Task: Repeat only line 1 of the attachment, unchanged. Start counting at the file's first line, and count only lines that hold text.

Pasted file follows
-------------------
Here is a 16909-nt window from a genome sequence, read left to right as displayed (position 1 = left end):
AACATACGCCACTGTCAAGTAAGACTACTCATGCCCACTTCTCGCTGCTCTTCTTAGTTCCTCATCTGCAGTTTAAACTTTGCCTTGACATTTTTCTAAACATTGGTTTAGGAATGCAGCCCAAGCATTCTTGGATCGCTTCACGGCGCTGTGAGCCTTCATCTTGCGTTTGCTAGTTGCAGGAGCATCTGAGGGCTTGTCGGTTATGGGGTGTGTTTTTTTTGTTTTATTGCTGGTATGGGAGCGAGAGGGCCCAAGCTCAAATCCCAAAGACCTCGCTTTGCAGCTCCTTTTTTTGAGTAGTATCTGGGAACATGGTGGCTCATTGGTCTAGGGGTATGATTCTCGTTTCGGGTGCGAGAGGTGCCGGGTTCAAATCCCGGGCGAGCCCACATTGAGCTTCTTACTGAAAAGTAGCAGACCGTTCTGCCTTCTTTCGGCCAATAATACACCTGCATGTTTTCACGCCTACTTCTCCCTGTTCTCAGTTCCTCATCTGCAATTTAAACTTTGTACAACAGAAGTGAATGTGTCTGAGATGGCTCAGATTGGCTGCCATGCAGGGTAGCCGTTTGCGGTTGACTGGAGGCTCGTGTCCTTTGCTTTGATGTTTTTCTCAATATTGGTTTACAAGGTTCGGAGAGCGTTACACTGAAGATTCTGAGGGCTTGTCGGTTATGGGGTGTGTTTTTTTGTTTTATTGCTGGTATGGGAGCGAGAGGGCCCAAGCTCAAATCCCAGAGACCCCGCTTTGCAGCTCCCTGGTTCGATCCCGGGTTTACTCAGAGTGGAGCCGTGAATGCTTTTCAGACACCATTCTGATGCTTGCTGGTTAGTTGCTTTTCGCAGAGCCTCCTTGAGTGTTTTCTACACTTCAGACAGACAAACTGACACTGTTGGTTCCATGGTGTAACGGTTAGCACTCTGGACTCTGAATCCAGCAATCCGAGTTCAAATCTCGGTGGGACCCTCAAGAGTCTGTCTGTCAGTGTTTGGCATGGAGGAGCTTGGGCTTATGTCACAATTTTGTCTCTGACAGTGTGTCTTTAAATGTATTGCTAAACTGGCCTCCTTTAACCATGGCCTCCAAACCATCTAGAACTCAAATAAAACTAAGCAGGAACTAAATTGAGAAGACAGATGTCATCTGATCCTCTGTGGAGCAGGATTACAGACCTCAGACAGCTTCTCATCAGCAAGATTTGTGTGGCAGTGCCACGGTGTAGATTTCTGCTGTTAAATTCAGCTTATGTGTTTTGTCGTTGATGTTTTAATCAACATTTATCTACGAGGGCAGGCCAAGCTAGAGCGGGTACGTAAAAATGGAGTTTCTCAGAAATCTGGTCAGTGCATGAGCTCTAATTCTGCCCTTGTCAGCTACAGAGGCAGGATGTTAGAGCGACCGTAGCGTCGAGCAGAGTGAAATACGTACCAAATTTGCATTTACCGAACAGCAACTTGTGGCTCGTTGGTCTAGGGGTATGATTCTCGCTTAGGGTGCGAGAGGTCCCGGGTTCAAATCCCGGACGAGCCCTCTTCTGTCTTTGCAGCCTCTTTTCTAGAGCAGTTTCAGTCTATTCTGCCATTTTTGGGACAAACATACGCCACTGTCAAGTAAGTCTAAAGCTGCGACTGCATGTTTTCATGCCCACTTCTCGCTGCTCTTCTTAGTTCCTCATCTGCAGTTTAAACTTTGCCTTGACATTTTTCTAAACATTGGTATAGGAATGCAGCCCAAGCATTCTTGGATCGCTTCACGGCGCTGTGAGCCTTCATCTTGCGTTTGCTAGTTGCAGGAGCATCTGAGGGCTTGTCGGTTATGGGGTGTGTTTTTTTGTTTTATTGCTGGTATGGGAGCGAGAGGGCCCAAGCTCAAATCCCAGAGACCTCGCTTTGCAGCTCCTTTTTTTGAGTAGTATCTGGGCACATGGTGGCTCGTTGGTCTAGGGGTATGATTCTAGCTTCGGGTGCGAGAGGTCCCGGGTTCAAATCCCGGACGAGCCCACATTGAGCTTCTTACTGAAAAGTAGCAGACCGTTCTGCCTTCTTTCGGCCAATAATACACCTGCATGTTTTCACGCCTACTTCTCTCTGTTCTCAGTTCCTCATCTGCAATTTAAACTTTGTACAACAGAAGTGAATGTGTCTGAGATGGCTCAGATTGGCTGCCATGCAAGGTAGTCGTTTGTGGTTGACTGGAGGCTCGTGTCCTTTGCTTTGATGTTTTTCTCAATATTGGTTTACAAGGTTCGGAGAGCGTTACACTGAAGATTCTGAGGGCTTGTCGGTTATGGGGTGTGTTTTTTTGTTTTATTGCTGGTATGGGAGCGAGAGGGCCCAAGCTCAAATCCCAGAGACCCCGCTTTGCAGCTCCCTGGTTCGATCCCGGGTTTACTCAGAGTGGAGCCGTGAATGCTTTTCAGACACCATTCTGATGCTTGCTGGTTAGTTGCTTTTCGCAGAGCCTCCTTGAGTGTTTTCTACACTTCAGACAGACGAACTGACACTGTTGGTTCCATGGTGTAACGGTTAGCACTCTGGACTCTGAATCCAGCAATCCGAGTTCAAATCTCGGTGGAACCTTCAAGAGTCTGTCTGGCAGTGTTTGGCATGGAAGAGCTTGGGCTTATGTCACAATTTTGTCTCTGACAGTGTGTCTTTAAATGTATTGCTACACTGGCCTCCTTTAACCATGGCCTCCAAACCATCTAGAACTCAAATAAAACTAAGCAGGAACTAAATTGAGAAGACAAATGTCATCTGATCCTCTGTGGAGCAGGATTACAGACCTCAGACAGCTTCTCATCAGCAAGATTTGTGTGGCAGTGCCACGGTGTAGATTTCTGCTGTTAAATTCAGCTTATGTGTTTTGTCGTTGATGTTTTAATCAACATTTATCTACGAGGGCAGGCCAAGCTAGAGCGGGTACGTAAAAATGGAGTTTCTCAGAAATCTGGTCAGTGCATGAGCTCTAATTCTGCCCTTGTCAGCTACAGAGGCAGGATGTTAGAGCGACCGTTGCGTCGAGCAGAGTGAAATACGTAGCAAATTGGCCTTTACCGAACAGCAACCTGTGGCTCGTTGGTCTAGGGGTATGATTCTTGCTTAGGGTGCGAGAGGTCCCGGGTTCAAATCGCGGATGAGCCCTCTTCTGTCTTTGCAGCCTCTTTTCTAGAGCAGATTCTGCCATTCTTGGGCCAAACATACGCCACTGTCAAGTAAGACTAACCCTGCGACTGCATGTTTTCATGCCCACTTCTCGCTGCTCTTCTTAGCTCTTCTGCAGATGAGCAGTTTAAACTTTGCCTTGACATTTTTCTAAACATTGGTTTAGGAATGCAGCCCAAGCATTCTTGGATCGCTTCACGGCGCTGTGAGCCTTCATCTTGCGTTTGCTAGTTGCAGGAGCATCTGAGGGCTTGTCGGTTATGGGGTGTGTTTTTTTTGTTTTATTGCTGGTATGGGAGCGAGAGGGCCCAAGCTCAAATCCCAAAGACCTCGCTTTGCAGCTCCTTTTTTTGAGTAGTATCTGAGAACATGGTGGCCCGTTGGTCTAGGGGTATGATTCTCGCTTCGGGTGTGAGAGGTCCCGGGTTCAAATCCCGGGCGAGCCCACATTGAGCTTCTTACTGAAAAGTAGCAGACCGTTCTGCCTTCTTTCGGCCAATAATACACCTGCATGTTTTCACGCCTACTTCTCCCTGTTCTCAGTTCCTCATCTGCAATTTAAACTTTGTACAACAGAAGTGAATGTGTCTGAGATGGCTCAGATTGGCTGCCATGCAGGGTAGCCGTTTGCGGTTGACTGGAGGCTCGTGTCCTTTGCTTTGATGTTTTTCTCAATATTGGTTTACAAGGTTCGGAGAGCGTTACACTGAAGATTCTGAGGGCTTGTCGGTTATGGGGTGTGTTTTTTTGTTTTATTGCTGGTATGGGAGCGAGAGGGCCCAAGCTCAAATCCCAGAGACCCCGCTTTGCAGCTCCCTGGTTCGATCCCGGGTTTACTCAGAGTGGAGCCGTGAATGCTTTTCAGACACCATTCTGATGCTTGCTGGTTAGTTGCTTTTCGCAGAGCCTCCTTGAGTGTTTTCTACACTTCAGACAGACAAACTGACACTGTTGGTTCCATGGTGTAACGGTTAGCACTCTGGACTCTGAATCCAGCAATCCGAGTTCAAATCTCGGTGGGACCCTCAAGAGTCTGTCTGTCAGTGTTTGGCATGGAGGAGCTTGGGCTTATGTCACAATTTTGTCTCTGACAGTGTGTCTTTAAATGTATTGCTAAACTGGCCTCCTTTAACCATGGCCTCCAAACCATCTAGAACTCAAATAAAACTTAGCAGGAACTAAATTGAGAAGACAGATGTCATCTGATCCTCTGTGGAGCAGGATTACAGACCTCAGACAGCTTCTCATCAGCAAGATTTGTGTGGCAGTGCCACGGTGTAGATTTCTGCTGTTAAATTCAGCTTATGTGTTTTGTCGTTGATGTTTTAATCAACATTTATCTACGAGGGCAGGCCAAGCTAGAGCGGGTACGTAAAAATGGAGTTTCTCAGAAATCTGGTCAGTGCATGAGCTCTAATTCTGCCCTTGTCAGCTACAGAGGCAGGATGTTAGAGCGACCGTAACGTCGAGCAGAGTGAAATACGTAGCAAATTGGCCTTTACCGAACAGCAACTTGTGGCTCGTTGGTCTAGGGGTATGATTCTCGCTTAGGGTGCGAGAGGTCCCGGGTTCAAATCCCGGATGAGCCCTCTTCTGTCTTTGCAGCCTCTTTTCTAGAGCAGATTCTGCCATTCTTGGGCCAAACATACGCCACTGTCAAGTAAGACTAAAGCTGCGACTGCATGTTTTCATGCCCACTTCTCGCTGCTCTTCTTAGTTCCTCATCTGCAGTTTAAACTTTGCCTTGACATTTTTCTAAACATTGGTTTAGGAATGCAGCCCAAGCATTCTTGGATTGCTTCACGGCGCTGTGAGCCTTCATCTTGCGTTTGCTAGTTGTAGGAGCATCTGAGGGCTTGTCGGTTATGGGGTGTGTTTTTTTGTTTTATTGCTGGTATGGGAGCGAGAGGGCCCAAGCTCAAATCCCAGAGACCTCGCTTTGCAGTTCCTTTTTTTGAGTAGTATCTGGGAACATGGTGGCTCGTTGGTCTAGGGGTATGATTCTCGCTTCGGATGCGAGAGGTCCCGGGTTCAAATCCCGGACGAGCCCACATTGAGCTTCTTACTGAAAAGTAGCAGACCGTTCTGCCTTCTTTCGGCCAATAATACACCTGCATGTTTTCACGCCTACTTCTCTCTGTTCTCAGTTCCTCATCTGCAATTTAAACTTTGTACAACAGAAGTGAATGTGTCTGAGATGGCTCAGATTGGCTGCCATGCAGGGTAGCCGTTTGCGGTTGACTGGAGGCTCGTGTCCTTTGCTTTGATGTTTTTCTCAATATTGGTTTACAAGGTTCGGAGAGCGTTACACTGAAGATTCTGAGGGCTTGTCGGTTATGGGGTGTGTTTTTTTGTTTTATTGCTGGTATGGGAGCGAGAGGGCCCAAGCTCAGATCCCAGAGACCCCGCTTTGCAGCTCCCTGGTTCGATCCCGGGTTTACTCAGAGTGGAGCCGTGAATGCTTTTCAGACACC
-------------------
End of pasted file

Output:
Here is a 16909-nt window from a genome sequence, read left to right as displayed (position 1 = left end):